Psalm 4 is an evening prayer. David is retiring to sleep in
the bosom of God. He is confident that the Lord will hear when he
calls upon Him (verse 3); he stresses the fact that we should put
our trust in the Lord (verse 5); he thanks the Lord for the gladness
that is in his heart (verse 7); and for the peace of mind that comes
from knowing God (verse 8).
Psalm 5 is an evening prayer. David is beset by treacherous
enemies and prays and shouts for joy in the confidence that God will
protect him. David must have had many enemies, for he refers to them
over and over again. Many of the most magnificent Psalms were born
of David’s troubles.
Psalm 6 is the first of the Penitential Psalms and is the
cry of a broken heart. This Psalm was perhaps occasioned by David’s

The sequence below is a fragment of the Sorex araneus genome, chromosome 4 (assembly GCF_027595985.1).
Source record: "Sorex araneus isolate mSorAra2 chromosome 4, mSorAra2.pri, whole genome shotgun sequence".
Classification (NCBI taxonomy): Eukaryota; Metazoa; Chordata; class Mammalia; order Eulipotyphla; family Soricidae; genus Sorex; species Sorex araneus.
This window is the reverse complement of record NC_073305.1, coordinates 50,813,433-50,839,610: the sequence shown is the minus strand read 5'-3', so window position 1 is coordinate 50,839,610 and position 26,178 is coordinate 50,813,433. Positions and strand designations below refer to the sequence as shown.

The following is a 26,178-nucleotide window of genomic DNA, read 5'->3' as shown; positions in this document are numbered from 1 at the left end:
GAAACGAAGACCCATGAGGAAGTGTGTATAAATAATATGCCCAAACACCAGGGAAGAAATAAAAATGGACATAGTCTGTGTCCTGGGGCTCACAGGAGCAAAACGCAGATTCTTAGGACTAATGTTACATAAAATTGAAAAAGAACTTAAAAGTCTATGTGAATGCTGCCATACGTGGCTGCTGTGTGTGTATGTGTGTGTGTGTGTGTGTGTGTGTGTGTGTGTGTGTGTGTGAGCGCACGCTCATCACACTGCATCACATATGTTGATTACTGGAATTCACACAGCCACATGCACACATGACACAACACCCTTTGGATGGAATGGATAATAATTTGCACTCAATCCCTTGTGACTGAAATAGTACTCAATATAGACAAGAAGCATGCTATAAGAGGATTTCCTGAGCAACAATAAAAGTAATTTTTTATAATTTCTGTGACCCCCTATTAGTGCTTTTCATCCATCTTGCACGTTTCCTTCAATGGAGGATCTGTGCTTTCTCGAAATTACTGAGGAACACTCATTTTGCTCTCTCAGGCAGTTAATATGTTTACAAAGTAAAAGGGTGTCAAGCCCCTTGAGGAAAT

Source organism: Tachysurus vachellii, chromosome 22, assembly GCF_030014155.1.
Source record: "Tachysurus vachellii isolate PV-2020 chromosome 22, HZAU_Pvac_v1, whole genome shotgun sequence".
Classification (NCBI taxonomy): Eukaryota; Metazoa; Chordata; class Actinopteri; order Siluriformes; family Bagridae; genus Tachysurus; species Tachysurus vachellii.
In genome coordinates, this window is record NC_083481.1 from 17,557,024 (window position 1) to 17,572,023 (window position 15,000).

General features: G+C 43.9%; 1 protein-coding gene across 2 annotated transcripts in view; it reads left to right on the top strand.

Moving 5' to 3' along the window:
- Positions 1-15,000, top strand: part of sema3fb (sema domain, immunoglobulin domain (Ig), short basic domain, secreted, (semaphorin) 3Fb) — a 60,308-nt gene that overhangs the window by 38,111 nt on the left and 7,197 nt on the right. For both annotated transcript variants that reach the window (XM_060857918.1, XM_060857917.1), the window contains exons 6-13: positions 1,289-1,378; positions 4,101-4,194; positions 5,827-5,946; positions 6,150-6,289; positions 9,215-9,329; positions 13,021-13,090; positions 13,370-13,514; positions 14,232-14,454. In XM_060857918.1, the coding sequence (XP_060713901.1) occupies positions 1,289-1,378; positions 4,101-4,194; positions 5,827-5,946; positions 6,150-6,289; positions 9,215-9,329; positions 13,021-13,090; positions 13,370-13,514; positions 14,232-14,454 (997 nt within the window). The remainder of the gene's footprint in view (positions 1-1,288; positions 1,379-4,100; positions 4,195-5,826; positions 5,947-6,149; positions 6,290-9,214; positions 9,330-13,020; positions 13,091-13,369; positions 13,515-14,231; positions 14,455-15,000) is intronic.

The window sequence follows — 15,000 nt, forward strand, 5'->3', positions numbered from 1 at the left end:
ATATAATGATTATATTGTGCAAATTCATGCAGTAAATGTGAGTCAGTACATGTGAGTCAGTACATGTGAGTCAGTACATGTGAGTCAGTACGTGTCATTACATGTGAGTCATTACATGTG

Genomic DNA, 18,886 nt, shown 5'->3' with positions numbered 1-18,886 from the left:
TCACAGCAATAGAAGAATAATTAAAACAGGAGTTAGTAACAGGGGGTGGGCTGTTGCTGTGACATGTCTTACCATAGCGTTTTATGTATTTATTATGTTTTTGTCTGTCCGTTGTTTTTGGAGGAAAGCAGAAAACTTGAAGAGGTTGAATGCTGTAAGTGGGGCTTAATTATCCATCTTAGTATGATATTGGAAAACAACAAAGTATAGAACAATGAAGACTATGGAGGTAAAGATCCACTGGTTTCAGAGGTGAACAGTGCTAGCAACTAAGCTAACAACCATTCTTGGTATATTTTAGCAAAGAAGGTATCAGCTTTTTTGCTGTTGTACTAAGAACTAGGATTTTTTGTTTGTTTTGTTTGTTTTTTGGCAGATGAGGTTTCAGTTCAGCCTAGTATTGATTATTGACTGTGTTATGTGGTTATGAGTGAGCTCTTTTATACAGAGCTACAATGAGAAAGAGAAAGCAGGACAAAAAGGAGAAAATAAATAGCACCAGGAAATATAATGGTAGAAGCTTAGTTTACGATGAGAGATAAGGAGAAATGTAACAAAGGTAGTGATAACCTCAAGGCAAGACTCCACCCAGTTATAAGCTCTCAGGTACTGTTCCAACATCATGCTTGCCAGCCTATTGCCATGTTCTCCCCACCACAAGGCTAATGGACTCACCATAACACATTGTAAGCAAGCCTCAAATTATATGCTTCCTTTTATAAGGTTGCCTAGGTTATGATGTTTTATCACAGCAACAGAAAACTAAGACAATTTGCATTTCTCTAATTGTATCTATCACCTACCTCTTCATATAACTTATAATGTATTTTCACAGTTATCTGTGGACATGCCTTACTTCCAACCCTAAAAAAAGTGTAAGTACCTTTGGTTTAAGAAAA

sin with Bathsheba and records a time of sickness, bitter grief,
tears, humiliation, shame, and reproach by David’s enemies.
Psalm 7 is another prayer for protection, as David is in
grave danger. In verse 3 David avows his own righteousness. Cush,
the Benjamite, could have been one of Saul’s officers in pursuit of
When a Psalm is quoted in the New Testament and applied to
Christ, it is known as a Messianic Psalm. Psalm 8 is applied to
Christ in several places in the New Testament (Matthew 21:16;
Hebrews 2:6-9; I Corinthians 15:27; and Ephesians 1:22). As Son of
man, Christ appears in humiliation, a little lower than the angels,
to taste death for every man, and is now crowned with glory and
honor (verses 1-5). Man was given dominion over creation, which was
lost by sin, and which is to be restored only by the second Adam
(Christ), verses 6-9.